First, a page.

• More Chinese couples are opting to hold their wedding ceremonies abroad.

More Chinese couples are opting to hold their wedding ceremonies abroad. (Photo : REUTERS)

In China, a proposal to restrict divorce only to parens with no children below 10 years old is garnering heated and controversial reactions. The proposal seeks to revise and update the current Marriage Law system, putting forward that parents with little children cannot file for divorce "by agreement."

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The proposal was drafted and deliver by the Revolutionary Committee of the Chinese Kuomintang, the country's democratic party. The proposal was made based on the survey results depicting the effects of Marriage Law in northeast China's Liaoning Province.

Under the law, married couples can have their marriage denounced through divorce procedures in local civil affairs bureaus as long as they both agree to do so. This led to significant increases in divorce rates for the past year.

The law was subjected to review and it was found that the Marriage Law lacks protective measures for young children whose parents agreed to divorce. As such, children who are 10 years old and younger experience violations on their legal rights and interests when their parents can easily divorce just by mere agreement.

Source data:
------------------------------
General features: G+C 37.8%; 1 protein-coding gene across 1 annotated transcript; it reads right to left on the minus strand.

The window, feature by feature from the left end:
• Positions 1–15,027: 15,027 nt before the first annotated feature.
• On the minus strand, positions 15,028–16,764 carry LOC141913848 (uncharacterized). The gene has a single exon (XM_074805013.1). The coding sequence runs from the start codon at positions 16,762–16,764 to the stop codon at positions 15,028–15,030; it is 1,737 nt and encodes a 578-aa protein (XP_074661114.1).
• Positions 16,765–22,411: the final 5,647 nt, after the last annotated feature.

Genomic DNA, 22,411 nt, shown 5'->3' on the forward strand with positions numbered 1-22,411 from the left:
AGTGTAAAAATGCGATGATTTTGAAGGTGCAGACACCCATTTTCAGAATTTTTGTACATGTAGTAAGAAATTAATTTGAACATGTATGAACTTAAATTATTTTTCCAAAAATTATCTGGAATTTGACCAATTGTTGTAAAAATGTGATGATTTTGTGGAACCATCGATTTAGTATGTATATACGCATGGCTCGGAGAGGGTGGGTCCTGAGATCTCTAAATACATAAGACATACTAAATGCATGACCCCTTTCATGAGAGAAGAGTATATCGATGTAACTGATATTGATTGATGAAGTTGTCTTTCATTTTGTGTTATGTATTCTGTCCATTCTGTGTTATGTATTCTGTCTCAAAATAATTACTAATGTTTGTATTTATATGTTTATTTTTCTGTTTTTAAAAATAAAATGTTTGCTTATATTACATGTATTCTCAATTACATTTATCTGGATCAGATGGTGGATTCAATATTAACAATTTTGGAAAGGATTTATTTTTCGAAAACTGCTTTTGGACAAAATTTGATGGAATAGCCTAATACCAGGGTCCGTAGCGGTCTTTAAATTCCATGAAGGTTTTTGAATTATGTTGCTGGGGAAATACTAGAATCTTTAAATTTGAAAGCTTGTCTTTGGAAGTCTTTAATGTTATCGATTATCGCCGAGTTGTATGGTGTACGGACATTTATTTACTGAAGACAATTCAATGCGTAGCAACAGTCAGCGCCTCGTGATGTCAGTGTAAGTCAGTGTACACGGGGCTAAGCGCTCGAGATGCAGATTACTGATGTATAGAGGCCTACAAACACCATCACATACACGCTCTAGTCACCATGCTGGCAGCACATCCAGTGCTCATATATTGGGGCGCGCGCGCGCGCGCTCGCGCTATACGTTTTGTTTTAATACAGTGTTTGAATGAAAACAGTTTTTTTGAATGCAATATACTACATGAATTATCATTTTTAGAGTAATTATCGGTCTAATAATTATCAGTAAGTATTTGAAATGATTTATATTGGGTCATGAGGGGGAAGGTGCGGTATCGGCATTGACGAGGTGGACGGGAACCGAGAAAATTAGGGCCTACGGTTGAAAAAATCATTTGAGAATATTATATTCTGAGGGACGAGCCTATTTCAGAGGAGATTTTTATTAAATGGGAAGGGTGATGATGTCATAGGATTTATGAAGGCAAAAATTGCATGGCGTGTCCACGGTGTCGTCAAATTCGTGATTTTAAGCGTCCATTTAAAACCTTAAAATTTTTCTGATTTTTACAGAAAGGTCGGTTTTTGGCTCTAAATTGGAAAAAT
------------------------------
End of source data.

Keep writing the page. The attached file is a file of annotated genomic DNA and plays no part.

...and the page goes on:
The current law also does not stipulate who among the parents would get the custody of a child, generating difficulties on deciding over the matters of child support.

As such, it is deemed necessary that there be amendments on the Marriage Law to restrict divorce by agreement only to those without children 10 years and below. In addition, for those with only children above 10 years old, parents are also mandated to take into account the wishes of the children.

Xia Yinlan, a professor serving the China University of Political Science and Law and an expert on Marriage Law, claimed that the proposal can be considered reasonable.

"Freedom of marriage is the principle of the Marriage Law, but any freedom is comparative and has limitations, and there is no absolute freedom," she said.

Song Yushui, however, opines that even without amendments, children's rights and welfares have always been taken into account during divorce proceedings. She is a judge with the Beijing Intellectual Property Court and a previous judge with the Haidian People's Court, who already handled numerous divorce cases.

"We usually evaluate the work, income, living conditions of both parents, to make a decision in the interest of the minors to keep the material and mental impact to a minimum," she said.

Xiaoquan, deputy director of the Beijing Zhongze Women's Legal Consulting Services Center, on the other hand, warned of the possible adverse effects of such a law. Instead of protecting the children's rights, such a restriction on divorce can lead to the opposite, harming the children's welfare.

The freedom of marriage, including that of divorce, is the basic principle of the Marriage Law. If parents are forbidden to divorce, those children living in a family without affection will grow up "unhealthily," he said.